UWC’s Professor Ndiko Ludidi has shown that the knowledge generated in university laboratories can make a very tangible difference in the real world.
Ludidi, of the Department of Biotechnology at the University of the Western Cape (UWC) and funded by the Centre of Excellence in Food Security (CoE-FS), illustrated this when he and his Plant Biotechnology Research Group (PBRG) collaborators – Dr Marshall Keyster of UWC, and Dr Ifeanyi Egbichi at Walter Sisulu University in Mthatha – assisted a group of smallholder farmers, led by a former UWC student Sisiphiwo Dingana, to remodel the practices on their small-holding collective farm.
The UWC researchers are currently helping the farmers, who run a small-scale cooperative named DI Farms in Mthatha in the Eastern Cape, improve their farming practices. As a result, DI Farms could soon become a major producer of soybean in the province.
The first thing that Ludidi did in 2017, when he first started working with DI, was introduce planting practices that would improve the health of their soil. This meant the adoption of additional crops – their focus was very much on vegetables – such as sorghum, maize and soybean.
Other than that it fetches a much better price than, say, maize, the soybeans was also a key crop for its role in enriching the soil. Soybeans, it is well known, is very good at trapping nitrogen in the air, feeding it through its roots into the soil. Here microorganisms, in a process called nitrogen fixation, convert the nitrogen into ammonia and other nitrogen-related compounds that plants do use. This, explains Ludidi, eliminates the need for nitrogen fertilisers as the nitrogen is provided by the soybeans themselves.
Ludidi also recommended the use of both drought-tolerant soybeans and soybeans that were very sensitive to drought, i.e. needed regular watering. That benefitted both Dingana, who wasn’t irrigating his fields, and the UWC group who could now see how the different soybeans fared outside of a lab environment.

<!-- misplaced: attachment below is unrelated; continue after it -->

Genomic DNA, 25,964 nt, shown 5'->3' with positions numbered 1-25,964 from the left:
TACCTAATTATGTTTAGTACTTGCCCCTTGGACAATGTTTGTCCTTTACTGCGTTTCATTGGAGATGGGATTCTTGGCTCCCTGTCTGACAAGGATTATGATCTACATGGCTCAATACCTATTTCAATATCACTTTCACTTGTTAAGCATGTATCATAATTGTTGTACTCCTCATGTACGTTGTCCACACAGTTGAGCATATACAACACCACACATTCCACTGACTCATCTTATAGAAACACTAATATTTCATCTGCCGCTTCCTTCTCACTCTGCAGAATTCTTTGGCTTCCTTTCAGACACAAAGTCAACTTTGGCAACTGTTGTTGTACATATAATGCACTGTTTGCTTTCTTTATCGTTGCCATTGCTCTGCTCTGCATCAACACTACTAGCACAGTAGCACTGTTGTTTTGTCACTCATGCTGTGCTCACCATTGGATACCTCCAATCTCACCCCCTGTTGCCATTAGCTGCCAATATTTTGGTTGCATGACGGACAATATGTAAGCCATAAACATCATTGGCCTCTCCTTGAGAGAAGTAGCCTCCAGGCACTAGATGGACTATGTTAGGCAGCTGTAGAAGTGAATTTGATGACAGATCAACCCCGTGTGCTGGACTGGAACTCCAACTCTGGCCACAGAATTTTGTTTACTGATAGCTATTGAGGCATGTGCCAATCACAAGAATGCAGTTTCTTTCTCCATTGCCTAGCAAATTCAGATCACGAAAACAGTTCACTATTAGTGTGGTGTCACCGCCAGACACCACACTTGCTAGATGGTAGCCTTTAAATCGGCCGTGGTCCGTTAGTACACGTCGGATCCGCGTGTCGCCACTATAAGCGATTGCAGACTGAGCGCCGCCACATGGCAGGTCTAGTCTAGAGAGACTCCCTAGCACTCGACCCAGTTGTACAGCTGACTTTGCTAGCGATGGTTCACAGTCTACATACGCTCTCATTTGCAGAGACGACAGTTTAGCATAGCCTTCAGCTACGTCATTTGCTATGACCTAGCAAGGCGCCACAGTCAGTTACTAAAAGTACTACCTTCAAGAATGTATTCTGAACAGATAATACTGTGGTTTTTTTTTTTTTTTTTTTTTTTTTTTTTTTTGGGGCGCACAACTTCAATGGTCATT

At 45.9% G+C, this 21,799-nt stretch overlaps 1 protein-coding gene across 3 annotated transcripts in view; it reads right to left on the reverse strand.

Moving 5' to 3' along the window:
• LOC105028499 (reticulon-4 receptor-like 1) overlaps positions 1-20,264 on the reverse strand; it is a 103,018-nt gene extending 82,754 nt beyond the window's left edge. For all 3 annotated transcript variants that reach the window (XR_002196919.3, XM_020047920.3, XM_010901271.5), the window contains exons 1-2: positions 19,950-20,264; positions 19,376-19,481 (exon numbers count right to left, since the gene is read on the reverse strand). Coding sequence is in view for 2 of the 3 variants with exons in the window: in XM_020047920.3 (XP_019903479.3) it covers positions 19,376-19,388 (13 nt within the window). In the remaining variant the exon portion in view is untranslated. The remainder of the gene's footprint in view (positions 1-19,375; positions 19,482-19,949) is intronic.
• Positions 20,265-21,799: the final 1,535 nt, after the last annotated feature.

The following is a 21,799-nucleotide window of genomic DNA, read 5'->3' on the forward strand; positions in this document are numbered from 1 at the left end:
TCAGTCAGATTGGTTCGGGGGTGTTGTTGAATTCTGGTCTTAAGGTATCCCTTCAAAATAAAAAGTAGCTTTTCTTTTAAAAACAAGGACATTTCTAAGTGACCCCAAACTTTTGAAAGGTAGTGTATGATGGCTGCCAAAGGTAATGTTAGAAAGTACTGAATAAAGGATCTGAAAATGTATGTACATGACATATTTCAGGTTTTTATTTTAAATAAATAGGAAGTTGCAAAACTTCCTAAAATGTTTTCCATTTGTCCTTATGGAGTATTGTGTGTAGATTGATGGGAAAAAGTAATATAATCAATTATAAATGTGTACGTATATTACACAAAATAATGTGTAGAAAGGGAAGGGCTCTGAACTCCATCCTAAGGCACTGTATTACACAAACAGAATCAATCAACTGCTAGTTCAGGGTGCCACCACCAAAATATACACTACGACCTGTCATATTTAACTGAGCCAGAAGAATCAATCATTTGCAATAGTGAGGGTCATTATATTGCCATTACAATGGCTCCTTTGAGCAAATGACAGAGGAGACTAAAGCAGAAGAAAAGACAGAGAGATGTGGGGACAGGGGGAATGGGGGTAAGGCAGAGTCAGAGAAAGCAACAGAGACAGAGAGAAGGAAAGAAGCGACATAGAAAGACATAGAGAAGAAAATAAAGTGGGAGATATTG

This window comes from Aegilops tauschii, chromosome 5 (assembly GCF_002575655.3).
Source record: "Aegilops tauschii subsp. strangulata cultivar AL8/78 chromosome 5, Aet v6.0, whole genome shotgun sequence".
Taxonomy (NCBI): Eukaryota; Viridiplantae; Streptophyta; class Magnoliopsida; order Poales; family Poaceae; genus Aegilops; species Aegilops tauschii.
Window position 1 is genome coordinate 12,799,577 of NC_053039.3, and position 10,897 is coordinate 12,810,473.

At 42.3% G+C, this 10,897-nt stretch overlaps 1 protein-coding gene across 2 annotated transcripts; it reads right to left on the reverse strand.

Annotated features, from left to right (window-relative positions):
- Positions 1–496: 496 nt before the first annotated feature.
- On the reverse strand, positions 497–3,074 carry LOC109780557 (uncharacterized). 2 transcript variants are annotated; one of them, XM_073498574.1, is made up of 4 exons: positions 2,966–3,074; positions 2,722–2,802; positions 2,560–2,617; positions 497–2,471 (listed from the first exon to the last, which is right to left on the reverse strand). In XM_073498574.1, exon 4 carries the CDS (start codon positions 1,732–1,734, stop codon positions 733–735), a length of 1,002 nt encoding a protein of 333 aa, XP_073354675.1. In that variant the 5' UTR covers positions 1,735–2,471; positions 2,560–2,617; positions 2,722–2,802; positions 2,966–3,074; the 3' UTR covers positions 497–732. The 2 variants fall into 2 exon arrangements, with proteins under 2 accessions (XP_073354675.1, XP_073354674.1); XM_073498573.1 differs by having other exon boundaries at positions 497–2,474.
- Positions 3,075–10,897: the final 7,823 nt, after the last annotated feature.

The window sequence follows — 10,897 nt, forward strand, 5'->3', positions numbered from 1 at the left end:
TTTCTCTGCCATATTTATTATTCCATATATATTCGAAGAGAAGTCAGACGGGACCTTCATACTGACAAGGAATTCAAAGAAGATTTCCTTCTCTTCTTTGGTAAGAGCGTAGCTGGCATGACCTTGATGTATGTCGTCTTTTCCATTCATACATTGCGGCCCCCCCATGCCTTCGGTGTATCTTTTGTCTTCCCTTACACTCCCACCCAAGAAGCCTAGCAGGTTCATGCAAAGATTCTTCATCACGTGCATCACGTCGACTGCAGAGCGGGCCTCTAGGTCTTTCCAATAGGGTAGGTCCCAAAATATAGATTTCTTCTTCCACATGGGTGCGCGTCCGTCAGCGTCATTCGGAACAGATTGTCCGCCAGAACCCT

It was a mutually beneficial arrangement, explains Ludidi. “He grows our soybean to improve his yield to and generate seeds for himself that he could use for production of soybean at a larger scale, while we actually benefit because we get the data from his plantings.”
So successful was the collaboration that Dingana has now started planting soybeans – using the seeds from the 2017 crops – into a larger patch of land, around four hectares in size. (An international-standard rugby field measures about one hectare.) In addition, DI Farms has also secured funding to expand its soybean production beyond that.
Ludidi and others in the PBRG have also since the inception of the partnership also given seminars on self-sufficiency in the town, and spoken to youth at the schools on issues of food security.
While capacity is limited, Ludidi would like to see collaborations like his with DI Farms scaled up substantially.
We want to see the small-scale farmers in rural areas – specifically targeting the former homelands – across the country being successful in sustainable crop production
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